Please read my disclosure if you have questions.
Getting Nigerian Dwarf Goats for the first time can seem overwhelming. Then once you get started with them, and kind of get a groove going with their basic care and it’s not so bad at all.
However, there are some little tips and tricks that new goat owners don’t always think about.
I recently received a free review copy of Holistic Goat Care by Gianaclis Caldwell, and as I read, there were so many helpful tidbits that I wish I had known back when I had started with goats.
Nigerian Dwarf Goat Care Tips
First off, did you know that you can train goats to respond to a whistle or other noise?
I didn’t realize this until my Nigerian Dwarf goats already had some bad habits (like rushing out the gate when I opened it).
But you can use a goat’s horrid distaste of getting wet to do some training.
If you are familiar with clicker training, it’s a similar idea. First you whistle, then you use a spray bottle of water or hose. Pretty soon the sound becomes a warning and they will respond to it.
You can also use a spray bottle to help you move a group of goats somewhere you want them to go. Pretty nifty!
Watch Out For Collars
Most new goat owners know that collars can be a problem for goats. Collars are easily caught in small when goats stick their heads through things or when they jump.
What I didn’t realize was that collars can cause problems even when you are walking alongside the goat.
If this has ever happened to you it’s totally scary! One minute you’re walking next to your goat, holding their collar. Then the next minute they’re laying on the ground spazzing out.
Apparently if the goat stops suddenly or turns their head, the collar can slip up and stop the blood flow to the arteries to the brain.
Luckily, goats recover quickly once you remove pressure on the collar and wait a few minutes.
My goat Aurora did this several times and it always scared me. I wish I had known this back then!
Fencing Issues (Even for short Nigerian Dwarf Goats!)
The saying goes that if a cat can get through your fence, so can your goat. While that isn’t quite true, fences and goats can be a tricky combination.
Goats are so curious they frequently get their heads caught. Gianaclis Caldwell recommends always having wire cutters handy for those sort of urgent situations.
Excellent advice indeed.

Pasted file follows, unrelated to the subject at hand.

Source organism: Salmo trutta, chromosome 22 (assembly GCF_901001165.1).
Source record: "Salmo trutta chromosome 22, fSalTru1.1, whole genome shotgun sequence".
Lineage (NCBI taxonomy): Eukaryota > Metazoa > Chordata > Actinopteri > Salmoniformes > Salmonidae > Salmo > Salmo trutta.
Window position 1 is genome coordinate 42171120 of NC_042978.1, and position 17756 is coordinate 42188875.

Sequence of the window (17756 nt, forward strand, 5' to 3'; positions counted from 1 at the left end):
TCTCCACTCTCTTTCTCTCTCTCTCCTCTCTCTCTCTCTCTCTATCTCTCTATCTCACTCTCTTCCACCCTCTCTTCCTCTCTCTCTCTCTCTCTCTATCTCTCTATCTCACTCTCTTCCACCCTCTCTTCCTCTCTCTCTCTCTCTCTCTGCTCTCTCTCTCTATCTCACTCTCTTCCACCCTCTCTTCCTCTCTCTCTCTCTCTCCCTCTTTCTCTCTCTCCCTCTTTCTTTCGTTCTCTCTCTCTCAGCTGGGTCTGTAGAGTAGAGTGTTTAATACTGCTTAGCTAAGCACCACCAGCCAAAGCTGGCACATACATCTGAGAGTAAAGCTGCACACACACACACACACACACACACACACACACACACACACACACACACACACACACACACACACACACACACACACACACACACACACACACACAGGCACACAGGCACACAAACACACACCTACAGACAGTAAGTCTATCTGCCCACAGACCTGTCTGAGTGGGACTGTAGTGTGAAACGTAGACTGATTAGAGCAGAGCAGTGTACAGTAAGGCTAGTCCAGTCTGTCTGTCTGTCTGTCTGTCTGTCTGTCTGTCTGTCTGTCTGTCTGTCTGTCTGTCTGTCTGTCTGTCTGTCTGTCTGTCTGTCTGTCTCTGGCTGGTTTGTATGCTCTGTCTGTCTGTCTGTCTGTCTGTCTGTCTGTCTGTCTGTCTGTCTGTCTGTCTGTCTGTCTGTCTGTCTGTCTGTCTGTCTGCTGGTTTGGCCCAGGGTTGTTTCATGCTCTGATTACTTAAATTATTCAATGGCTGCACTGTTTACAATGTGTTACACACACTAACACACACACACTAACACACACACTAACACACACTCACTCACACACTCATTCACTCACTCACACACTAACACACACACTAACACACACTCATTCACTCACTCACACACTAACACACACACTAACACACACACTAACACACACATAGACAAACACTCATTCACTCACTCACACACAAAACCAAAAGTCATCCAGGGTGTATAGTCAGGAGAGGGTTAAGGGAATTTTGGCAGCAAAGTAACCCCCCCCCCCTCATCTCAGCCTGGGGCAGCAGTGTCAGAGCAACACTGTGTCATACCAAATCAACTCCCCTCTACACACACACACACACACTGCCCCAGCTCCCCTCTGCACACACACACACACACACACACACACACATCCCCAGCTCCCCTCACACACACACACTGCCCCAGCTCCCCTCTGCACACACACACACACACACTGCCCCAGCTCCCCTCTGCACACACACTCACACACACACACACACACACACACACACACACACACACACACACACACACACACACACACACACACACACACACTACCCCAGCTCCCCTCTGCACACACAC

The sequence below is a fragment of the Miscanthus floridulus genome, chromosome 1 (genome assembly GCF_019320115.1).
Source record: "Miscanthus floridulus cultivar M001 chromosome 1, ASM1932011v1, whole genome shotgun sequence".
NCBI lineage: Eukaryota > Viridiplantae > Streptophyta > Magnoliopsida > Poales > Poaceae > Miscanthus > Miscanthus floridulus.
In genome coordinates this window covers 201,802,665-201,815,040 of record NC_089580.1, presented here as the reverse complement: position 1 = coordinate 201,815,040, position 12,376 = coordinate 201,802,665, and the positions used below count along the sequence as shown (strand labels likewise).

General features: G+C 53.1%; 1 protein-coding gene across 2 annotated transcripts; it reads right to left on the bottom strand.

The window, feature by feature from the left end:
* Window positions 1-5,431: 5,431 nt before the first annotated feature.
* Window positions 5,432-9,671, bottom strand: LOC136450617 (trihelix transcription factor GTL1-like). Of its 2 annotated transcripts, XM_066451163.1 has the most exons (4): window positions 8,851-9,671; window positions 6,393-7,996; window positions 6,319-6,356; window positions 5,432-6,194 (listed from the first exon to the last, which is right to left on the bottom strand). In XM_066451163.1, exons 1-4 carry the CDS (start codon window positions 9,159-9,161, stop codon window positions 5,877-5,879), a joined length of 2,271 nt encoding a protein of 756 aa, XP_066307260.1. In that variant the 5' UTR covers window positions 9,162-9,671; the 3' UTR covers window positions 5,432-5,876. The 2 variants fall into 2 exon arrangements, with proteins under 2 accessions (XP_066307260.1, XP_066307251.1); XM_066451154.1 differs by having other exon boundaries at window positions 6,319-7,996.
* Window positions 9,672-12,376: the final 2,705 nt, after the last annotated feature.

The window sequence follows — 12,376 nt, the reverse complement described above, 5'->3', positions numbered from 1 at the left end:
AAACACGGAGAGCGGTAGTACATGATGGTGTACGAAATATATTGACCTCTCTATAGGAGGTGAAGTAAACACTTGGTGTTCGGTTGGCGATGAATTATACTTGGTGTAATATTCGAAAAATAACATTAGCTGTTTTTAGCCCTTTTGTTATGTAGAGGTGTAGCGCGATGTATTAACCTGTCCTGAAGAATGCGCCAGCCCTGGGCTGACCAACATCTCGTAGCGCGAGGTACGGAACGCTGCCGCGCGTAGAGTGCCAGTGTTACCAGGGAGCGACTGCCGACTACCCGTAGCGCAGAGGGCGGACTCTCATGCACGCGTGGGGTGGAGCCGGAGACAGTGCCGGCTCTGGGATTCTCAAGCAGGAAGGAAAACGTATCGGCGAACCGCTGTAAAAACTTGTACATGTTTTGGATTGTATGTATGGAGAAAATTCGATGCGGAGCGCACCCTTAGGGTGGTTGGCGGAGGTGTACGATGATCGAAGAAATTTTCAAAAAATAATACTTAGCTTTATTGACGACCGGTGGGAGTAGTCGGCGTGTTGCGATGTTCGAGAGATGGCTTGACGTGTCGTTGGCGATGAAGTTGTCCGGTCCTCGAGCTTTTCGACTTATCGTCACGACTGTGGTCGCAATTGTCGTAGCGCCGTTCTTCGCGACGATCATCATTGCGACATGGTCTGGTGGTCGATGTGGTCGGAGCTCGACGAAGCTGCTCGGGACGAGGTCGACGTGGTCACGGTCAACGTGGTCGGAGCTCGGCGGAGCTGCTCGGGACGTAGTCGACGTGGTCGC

Another common fence problem is that goats LOVE to rub against them. Goats will rub away their winter undercoats along fences, and eventually can knock down even sturdy chain link.
Holistic Goat Care had a genius recommendation for large scale goat farms. Give your goats an old street sweeper brush! I know my girls would have LOVED that.
Goats love to jump and climb, and it’s nice to provide “furniture” for them to do that on.
However, it’s important to make sure they can’t use their cable spool or picnic table to launch themselves over their fence.
A good rule of thumb is place all raised “toys” away from the fence at least two times the length of the goat.
(Another tip, make shelves and surfaces slightly slanted so the pellets just roll right off)!
One thing that I hadn’t accurately planned for when getting goats was the amount of bedding and manure that would need to be composted.
Because I am in a wet area, my goats needed quite a bit of bedding and indoor space to get out of the rain. This meant much more buildup than if the goats had been outside all year long.
One way to decrease the amount of bedding is to use raised slatted floors. You will need to clean under these however, so make sure they are easy to move.
If you are in a cold area, make sure the goats don’t get too cold with all the airflow though!
Picky, picky goats
Speaking of manure, make sure your baking soda and mineral feeders are easy to clean, because, you know… Goats can be super picky about only eating fresh things.
This last tip is so simple, I can’t believe I didn’t think of it myself. Only set out tiny amounts of baking soda and minerals at a time, because goats will refuse to eat it once they consider it dirty.
I cannot TELL you how much of that stuff I wasted by putting out too much at a time!
Holistic Goat Care by Gianaclis Caldwell
Common advise to new goat owners is to get yourself a goat mentor. Ideally we’d all have one, but sometimes yours moves away when you are just getting started. Mine did!
When that happens, the next best thing are good guides that can help you.
From selecting breeds, managing your farm, livestock guardian dogs, health care, breeding, kidding, health issues, you name it, Holistic Goat Care talks about it.
And even better, it has referenced books on some topics. So you can go deeper into certain topics if you want to know even more!
I’m such a sucker for good references. I know I will check out some of the ones about pasture management for sure.
If you’re thinking about getting goats, read Holistic Goat Care. If you just got goats, read Holistic Goat Care.
And if you’ve had goats for a while, you’ll probably still finding something useful. I know I did!
Want To Raise Happy Chickens?
Subscribe for our newsletter and get the free email course Intro To Backyard Chickens as well as a free printable checklist to walk you through step by step!